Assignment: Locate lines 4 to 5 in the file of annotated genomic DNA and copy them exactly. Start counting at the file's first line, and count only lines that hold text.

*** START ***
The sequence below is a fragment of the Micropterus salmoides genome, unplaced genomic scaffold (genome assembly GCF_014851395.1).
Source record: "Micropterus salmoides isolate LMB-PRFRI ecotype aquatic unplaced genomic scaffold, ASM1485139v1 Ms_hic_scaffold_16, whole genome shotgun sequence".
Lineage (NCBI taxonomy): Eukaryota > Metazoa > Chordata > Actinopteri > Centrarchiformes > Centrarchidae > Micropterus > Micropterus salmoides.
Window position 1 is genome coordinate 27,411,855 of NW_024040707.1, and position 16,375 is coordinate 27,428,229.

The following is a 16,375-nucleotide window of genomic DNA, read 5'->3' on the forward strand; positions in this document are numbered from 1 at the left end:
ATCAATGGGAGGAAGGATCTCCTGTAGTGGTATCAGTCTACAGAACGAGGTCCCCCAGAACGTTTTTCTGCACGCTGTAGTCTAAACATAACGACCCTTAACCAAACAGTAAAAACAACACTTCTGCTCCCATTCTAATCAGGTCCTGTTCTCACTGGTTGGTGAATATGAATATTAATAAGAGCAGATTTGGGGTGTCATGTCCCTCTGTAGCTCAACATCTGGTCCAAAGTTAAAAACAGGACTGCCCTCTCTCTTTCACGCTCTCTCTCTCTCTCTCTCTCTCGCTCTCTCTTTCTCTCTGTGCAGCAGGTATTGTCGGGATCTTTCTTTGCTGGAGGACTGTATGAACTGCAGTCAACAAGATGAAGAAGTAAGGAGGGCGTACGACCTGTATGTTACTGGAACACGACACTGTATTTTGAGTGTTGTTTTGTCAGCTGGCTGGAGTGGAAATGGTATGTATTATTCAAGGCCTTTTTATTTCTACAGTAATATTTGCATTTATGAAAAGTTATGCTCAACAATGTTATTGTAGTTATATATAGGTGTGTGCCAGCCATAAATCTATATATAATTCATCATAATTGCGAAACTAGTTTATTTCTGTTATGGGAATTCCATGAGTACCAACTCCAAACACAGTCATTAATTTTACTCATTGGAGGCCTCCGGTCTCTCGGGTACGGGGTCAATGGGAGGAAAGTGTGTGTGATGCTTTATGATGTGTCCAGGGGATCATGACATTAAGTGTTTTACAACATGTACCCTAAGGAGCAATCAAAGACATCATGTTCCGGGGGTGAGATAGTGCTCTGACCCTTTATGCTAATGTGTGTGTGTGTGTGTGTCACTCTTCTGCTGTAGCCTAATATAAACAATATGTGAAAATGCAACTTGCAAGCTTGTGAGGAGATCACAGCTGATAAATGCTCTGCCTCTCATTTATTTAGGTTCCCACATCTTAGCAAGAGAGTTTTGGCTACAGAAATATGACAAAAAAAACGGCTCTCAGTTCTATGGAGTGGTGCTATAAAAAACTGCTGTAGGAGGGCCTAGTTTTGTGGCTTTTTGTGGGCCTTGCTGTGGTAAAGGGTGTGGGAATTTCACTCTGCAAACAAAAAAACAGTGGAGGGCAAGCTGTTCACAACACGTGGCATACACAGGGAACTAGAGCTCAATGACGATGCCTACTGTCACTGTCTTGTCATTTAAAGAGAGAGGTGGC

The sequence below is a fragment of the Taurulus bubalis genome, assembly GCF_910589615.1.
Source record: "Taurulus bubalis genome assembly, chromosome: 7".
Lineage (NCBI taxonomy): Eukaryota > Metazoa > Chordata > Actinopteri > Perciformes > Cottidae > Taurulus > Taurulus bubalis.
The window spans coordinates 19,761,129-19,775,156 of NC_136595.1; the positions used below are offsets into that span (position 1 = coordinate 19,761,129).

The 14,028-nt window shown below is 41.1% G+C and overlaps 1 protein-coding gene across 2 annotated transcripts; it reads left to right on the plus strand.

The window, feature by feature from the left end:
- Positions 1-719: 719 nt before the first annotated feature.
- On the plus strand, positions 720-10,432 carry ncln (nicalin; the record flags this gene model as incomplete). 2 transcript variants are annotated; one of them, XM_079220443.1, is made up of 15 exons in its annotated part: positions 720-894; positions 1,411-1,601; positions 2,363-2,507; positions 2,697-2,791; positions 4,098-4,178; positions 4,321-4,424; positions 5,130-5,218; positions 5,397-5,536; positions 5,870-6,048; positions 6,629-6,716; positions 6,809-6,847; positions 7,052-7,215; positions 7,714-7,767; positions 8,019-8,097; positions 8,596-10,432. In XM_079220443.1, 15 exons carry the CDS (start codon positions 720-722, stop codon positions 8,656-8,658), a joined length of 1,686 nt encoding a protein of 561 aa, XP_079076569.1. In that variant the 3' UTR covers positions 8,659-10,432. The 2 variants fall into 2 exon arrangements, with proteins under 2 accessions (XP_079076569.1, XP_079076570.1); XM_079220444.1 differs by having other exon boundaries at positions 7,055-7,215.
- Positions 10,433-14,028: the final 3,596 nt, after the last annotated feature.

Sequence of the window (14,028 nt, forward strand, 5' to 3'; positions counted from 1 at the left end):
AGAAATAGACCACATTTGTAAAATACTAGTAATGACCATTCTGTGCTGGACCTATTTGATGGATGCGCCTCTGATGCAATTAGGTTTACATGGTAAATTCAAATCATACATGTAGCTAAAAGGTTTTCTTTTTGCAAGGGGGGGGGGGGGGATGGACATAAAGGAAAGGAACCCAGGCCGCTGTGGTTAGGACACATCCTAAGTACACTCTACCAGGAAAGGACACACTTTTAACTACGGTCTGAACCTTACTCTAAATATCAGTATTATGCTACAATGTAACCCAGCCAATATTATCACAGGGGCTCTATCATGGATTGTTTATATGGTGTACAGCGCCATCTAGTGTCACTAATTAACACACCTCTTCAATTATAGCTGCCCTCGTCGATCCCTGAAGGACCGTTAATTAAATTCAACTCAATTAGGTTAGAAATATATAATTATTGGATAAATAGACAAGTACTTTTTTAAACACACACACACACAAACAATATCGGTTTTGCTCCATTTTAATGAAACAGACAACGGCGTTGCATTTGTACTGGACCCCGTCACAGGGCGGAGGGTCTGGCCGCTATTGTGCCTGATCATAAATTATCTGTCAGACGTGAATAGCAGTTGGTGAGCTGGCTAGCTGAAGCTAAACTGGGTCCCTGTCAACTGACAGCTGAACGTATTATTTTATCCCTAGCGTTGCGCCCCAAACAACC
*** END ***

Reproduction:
Window position 1 is genome coordinate 27,411,855 of NW_024040707.1, and position 16,375 is coordinate 27,428,229.

The following is a 16,375-nucleotide window of genomic DNA, read 5'->3' on the forward strand; positions in this document are numbered from 1 at the left end: